Figure 2. TNF-α is the major factor secreted from activated macrophages that promotes HCV infection.
IL-1β and TNF-α increased HCVpp (strain H77) infection of polarized HepG2.CD81 cells, whereas IFN-γ reduced infection in a dose-dependent manner (A). Anti TNF-α and anti-IL-1β neutralizing antibodies inhibited the effect of recombinant TNF-α and IL-1β on HCVpp infection (B). Importantly, preincubation of the LPS-stimulated macrophage conditioned medium with anti TNF-α reduced HCVpp infection to a comparable level observed in untreated hepatoma cells. In contrast, LPS-stimulated DCs secrete both TNF-α and IFN-γ which may explain their modest effect on HCVpp entry (Fig. 1), suggesting a balance between the antiviral activity of IFN-γ and proviral effect of TNF-α. Pretreating polarized hepatoma cells with TNF-α for 1 hour prior to inoculating with virus led to a significant increase in infection; however, this was not seen with a longer preincubation time of 24 hours, suggesting a limited response time for the cells and/or a reversible phenotype (C). These studies uncover a new role for activated macrophages expressed TNF-α in promoting HCV entry into polarized hepatoma cells.
Figure 3: TNF-α Promotes Entry of Diverse Viruses Into Polarized Hepatocytes.
To determine whether the proviral effect of TNF-α is specific for HCV, we generated pseudoparticles bearing the surface glycoproteins of Lassa, Measles, or Vesicular Stomatitis Virus (VSV). HepG2 polarization restricted the infection of all pseudoparticles tested (A). To determine whether TNF-α increased the number of infected cells or the viral burden per cell, we generated VSV-G pseudoparticles expressing a fluorescent reporter protein. Flow cytometry revealed that TNF-α increased both the number of infected cells (57% ± 4.2% versus 65% ± 1.8%) and their fluorescent intensity (B). Conditioned medium collected from LPS-stimulated macrophages increased the permissivity of HepG2.CD81 cells to all pseudoparticles in a TNF-dependent manner (C). These results highlight a role for TNF-α in enhancing the ability of polarized HepG2 cells to support infection by diverse viruses.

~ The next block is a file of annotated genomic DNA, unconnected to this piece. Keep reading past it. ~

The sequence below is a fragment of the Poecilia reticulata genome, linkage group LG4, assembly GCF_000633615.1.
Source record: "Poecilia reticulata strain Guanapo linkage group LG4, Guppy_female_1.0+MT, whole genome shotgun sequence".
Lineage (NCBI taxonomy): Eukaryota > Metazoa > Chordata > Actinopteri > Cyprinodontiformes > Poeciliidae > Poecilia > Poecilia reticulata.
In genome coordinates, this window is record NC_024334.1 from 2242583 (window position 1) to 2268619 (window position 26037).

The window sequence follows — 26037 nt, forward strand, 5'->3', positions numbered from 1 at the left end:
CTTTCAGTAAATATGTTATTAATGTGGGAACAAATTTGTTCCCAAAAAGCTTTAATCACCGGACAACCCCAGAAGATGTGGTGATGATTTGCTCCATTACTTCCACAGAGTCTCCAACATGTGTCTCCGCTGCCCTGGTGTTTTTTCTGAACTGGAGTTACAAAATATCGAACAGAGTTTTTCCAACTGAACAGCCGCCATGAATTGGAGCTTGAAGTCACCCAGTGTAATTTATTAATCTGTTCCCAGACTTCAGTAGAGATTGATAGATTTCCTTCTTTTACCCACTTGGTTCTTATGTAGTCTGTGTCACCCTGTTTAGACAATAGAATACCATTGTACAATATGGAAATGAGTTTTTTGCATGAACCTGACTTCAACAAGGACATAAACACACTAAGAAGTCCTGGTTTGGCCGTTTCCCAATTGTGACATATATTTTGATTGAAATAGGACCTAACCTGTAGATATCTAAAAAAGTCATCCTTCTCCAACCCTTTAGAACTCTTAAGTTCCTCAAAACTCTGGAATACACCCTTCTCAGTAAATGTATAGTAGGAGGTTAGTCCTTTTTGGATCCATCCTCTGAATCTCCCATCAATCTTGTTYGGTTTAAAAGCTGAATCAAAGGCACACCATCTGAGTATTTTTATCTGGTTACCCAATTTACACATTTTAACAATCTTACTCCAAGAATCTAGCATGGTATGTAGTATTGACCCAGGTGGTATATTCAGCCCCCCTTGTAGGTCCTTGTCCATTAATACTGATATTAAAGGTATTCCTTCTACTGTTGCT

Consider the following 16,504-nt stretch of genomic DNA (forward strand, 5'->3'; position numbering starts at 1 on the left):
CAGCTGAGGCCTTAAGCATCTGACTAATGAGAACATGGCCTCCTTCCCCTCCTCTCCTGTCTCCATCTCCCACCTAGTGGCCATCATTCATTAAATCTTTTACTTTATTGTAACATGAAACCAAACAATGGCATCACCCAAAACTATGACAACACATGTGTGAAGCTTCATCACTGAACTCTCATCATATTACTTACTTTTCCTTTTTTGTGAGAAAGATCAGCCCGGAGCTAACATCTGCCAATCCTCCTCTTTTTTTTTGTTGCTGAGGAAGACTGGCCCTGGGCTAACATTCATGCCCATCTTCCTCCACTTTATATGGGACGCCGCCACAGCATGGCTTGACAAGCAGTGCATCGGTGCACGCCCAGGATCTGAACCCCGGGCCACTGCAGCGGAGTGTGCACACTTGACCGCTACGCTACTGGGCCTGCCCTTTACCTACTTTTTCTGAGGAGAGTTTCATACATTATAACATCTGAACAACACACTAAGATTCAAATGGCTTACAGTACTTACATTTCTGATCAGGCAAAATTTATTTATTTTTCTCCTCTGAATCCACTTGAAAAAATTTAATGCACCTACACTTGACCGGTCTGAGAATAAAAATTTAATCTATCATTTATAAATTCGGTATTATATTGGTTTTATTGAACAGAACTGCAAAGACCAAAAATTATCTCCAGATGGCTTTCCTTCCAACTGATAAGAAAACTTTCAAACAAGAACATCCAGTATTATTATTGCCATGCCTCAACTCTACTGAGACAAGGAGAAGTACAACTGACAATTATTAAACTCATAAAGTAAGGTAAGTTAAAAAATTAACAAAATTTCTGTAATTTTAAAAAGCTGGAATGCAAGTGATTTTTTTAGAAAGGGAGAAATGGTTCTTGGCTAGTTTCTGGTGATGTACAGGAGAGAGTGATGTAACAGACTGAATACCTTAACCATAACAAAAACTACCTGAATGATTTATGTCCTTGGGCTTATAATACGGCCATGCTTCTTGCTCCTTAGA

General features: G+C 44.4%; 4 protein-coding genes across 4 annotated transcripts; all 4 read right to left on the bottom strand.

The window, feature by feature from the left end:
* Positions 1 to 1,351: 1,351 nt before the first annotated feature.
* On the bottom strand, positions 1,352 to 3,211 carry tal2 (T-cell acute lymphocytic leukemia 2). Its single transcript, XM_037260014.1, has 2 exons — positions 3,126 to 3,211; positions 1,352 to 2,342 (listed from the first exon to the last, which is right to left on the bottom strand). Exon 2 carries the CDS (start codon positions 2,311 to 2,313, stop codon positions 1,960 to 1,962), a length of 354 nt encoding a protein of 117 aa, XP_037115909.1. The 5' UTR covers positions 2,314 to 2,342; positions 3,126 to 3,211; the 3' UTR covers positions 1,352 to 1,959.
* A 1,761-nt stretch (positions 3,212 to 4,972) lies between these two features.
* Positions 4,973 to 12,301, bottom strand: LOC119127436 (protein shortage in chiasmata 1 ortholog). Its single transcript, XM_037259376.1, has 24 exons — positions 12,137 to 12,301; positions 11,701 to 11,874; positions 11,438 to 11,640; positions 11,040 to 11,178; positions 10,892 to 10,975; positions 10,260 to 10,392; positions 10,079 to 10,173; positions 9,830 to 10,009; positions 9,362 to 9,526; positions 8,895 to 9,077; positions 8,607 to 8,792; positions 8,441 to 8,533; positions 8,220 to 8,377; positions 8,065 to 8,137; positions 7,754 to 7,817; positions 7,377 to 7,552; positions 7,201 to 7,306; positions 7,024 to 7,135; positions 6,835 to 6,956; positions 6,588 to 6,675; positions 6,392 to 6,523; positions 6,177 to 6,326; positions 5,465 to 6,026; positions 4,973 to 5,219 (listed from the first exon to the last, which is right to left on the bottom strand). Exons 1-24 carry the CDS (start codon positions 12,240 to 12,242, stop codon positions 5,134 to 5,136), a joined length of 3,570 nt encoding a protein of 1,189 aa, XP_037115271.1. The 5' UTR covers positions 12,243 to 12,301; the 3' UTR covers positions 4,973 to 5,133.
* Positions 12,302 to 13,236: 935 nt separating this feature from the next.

Figure 4: Effect of TNF-α on HepG2 permeability, occludin localization, and CD81 lateral diffusion.
Polarized HepG2.CD81 cells express the tight junction protein occludin at bile canalicular "ring" structures, indicating a complex hepatocellular polarity. Treatment of these cells with TNF-α, IL-1β or conditioned medium collected from LPS-stimulated macrophages induced a redistribution of occludin to the basolateral membrane (A). These observations lead us to conclude that these cytokines act to disrupt tight junctions. We have previously shown that polarization reduced viral receptor CD81 and HCVpp diffusion at the basal HepG2 membrane (Harris, 2013), which may explain their reduced ability to support infection. Measurement of basal membrane diffusion by FRAP showed that TNF-α induced an increase in the CD81 diffusion coefficient (B). These data highlight a role for TNF-α in regulating hepatoma tight junction and CD81 dynamics, providing an explanation for the increase in viral permissivity.
The constant stimulation of hepatic TLR4 by gut-derived LPS the liver is thought to induce tolerance mechanisms to limit hyperactivation of the immune system. However, recent studies demonstrate a loss of TLR tolerance in macrophages from chronic hepatitis B and C-infected patients, suggesting an association between LPS-induced macrophage activation and progression to endstage liver disease. It is interesting to note that both alcohol and HIV coinfection are associated with increased levels of plasma LPS. Our demonstration that LPS stimulates Kupffer cells to promote HCV infection provides a potential explanation for how these comorbidities may augment HCV infection and ensuing liver disease.